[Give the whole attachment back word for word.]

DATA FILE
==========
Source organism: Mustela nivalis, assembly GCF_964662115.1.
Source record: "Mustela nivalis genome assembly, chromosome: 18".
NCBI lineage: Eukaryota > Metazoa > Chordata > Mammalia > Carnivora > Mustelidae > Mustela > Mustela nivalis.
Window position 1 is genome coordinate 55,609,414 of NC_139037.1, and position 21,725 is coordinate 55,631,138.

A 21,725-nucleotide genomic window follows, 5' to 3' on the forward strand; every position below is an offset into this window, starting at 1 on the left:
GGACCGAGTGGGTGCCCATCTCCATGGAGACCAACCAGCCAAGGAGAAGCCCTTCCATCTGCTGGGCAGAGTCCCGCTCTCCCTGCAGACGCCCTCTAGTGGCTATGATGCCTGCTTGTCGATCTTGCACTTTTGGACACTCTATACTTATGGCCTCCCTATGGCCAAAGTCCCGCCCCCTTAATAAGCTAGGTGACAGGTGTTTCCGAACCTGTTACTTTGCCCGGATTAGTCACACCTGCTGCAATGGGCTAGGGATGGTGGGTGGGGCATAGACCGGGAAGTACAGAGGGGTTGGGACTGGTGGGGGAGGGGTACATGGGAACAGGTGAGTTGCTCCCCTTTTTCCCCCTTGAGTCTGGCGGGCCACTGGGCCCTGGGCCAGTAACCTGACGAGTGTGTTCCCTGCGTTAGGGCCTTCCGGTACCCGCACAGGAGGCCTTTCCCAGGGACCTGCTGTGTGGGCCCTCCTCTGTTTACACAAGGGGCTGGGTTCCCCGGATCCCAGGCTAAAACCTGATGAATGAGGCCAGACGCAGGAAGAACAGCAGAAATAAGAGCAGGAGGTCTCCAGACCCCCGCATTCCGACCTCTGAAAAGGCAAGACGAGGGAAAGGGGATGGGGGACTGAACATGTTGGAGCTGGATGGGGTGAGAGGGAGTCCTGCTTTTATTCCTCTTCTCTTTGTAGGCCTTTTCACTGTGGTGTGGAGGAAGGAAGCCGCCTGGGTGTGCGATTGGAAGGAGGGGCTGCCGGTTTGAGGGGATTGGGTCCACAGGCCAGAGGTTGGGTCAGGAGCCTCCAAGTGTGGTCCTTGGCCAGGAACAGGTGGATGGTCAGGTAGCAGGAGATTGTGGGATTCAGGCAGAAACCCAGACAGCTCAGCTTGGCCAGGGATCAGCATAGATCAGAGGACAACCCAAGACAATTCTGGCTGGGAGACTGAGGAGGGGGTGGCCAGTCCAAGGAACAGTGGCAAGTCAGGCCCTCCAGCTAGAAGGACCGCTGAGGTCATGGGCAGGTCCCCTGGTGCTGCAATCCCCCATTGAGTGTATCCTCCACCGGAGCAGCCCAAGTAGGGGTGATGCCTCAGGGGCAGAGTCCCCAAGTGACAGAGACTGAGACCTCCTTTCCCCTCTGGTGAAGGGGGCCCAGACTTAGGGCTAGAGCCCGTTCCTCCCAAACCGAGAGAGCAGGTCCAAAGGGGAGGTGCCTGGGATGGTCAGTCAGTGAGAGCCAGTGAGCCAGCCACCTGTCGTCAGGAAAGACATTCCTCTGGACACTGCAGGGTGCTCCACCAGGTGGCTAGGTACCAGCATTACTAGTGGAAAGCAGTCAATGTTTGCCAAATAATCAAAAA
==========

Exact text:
Source organism: Mustela nivalis, assembly GCF_964662115.1.
Source record: "Mustela nivalis genome assembly, chromosome: 18".
NCBI lineage: Eukaryota > Metazoa > Chordata > Mammalia > Carnivora > Mustelidae > Mustela > Mustela nivalis.
Window position 1 is genome coordinate 55,609,414 of NC_139037.1, and position 21,725 is coordinate 55,631,138.

A 21,725-nucleotide genomic window follows, 5' to 3' on the forward strand; every position below is an offset into this window, starting at 1 on the left:
GGACCGAGTGGGTGCCCATCTCCATGGAGACCAACCAGCCAAGGAGAAGCCCTTCCATCTGCTGGGCAGAGTCCCGCTCTCCCTGCAGACGCCCTCTAGTGGCTATGATGCCTGCTTGTCGATCTTGCACTTTTGGACACTCTATACTTATGGCCTCCCTATGGCCAAAGTCCCGCCCCCTTAATAAGCTAGGTGACAGGTGTTTCCGAACCTGTTACTTTGCCCGGATTAGTCACACCTGCTGCAATGGGCTAGGGATGGTGGGTGGGGCATAGACCGGGAAGTACAGAGGGGTTGGGACTGGTGGGGGAGGGGTACATGGGAACAGGTGAGTTGCTCCCCTTTTTCCCCCTTGAGTCTGGCGGGCCACTGGGCCCTGGGCCAGTAACCTGACGAGTGTGTTCCCTGCGTTAGGGCCTTCCGGTACCCGCACAGGAGGCCTTTCCCAGGGACCTGCTGTGTGGGCCCTCCTCTGTTTACACAAGGGGCTGGGTTCCCCGGATCCCAGGCTAAAACCTGATGAATGAGGCCAGACGCAGGAAGAACAGCAGAAATAAGAGCAGGAGGTCTCCAGACCCCCGCATTCCGACCTCTGAAAAGGCAAGACGAGGGAAAGGGGATGGGGGACTGAACATGTTGGAGCTGGATGGGGTGAGAGGGAGTCCTGCTTTTATTCCTCTTCTCTTTGTAGGCCTTTTCACTGTGGTGTGGAGGAAGGAAGCCGCCTGGGTGTGCGATTGGAAGGAGGGGCTGCCGGTTTGAGGGGATTGGGTCCACAGGCCAGAGGTTGGGTCAGGAGCCTCCAAGTGTGGTCCTTGGCCAGGAACAGGTGGATGGTCAGGTAGCAGGAGATTGTGGGATTCAGGCAGAAACCCAGACAGCTCAGCTTGGCCAGGGATCAGCATAGATCAGAGGACAACCCAAGACAATTCTGGCTGGGAGACTGAGGAGGGGGTGGCCAGTCCAAGGAACAGTGGCAAGTCAGGCCCTCCAGCTAGAAGGACCGCTGAGGTCATGGGCAGGTCCCCTGGTGCTGCAATCCCCCATTGAGTGTATCCTCCACCGGAGCAGCCCAAGTAGGGGTGATGCCTCAGGGGCAGAGTCCCCAAGTGACAGAGACTGAGACCTCCTTTCCCCTCTGGTGAAGGGGGCCCAGACTTAGGGCTAGAGCCCGTTCCTCCCAAACCGAGAGAGCAGGTCCAAAGGGGAGGTGCCTGGGATGGTCAGTCAGTGAGAGCCAGTGAGCCAGCCACCTGTCGTCAGGAAAGACATTCCTCTGGACACTGCAGGGTGCTCCACCAGGTGGCTAGGTACCAGCATTACTAGTGGAAAGCAGTCAATGTTTGCCAAATAATCAAAAA